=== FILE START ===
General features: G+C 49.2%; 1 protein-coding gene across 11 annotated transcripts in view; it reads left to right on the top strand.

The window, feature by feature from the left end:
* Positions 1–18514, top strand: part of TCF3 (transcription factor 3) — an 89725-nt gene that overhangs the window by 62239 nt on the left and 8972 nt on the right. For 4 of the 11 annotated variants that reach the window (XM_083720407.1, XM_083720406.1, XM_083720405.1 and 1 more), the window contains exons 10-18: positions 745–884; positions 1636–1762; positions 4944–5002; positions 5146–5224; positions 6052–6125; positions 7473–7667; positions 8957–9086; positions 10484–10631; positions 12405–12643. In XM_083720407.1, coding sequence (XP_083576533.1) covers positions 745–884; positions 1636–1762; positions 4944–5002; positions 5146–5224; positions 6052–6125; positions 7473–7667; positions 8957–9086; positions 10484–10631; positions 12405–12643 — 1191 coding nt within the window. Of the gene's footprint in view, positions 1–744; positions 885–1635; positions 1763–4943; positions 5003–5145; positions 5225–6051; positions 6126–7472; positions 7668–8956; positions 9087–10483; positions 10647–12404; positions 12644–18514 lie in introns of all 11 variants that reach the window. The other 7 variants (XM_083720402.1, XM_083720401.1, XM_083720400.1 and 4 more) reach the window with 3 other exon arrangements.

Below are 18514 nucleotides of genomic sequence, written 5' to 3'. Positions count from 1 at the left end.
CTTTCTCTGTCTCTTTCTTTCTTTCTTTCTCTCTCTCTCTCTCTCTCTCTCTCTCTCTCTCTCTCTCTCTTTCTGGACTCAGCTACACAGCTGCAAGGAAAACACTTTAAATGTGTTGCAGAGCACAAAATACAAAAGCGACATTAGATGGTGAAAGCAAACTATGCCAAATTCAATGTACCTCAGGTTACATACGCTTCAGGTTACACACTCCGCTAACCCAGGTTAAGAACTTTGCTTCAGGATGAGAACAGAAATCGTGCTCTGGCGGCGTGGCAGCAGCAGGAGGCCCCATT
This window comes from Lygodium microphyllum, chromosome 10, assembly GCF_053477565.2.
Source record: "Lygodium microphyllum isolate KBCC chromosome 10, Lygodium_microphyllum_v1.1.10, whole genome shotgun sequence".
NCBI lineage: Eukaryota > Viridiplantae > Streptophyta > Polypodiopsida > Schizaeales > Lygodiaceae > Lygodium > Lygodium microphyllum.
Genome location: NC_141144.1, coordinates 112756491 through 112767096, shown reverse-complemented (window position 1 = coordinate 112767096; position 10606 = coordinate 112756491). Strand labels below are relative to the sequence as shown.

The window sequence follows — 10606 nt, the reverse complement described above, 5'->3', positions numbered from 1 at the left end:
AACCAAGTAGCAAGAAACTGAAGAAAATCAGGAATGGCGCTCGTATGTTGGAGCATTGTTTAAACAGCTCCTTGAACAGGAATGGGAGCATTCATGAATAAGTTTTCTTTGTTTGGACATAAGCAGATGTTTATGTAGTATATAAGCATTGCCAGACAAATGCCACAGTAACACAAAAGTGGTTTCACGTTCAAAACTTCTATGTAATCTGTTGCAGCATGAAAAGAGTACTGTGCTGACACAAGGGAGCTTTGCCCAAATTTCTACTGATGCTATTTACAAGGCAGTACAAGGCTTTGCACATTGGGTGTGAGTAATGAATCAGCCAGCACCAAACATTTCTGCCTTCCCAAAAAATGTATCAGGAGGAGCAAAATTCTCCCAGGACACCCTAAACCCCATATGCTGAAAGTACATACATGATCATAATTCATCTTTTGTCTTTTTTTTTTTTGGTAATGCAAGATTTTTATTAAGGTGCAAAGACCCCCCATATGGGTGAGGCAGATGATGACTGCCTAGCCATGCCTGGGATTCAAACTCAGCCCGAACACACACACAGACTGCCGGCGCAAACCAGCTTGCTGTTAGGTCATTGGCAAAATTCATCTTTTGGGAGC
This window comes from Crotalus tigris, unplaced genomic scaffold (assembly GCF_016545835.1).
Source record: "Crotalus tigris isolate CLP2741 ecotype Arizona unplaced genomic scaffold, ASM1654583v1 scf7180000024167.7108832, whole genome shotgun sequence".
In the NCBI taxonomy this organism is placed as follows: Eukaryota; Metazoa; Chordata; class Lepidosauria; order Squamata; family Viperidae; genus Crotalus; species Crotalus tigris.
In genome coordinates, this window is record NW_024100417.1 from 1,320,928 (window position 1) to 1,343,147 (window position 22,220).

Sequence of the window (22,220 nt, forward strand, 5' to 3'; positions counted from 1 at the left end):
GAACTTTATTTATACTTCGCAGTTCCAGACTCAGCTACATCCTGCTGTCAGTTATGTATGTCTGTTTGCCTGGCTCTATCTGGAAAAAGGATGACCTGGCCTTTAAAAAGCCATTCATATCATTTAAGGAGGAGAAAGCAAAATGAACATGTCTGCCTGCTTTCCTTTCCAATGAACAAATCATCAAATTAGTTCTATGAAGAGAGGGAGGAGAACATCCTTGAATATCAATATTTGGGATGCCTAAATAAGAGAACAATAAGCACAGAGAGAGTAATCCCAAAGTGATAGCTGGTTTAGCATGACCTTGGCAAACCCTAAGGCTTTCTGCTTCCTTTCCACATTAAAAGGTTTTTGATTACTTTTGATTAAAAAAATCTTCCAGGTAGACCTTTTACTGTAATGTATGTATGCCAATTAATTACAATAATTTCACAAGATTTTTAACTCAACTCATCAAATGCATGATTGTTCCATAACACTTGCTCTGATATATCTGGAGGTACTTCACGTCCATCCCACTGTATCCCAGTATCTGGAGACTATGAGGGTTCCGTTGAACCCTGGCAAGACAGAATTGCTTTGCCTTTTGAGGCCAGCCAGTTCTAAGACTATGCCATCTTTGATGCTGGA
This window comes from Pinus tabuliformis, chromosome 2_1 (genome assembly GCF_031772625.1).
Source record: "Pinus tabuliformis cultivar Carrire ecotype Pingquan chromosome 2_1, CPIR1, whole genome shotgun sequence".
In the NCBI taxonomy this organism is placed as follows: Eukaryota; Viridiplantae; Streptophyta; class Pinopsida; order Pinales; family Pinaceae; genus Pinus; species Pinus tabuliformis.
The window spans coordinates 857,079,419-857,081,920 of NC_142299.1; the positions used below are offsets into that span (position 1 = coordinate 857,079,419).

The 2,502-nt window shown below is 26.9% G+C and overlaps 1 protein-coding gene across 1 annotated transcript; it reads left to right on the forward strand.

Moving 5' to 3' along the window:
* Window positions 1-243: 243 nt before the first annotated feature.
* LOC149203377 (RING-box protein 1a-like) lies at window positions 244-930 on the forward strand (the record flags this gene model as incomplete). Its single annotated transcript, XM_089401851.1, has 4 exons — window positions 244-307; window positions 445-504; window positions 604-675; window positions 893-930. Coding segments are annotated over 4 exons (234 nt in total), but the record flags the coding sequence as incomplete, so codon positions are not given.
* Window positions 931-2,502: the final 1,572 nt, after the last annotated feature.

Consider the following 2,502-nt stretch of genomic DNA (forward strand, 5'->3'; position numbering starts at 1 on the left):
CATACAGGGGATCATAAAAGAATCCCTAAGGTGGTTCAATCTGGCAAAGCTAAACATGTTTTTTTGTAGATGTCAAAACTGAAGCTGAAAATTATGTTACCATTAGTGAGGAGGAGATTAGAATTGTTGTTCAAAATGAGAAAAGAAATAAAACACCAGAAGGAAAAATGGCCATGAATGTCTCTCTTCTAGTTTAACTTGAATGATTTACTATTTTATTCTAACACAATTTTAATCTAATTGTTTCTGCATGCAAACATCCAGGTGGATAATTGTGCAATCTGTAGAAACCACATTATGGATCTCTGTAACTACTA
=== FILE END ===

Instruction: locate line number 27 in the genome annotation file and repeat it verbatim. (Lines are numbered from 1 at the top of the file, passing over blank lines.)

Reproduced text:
Consider the following 2,502-nt stretch of genomic DNA (forward strand, 5'->3'; position numbering starts at 1 on the left):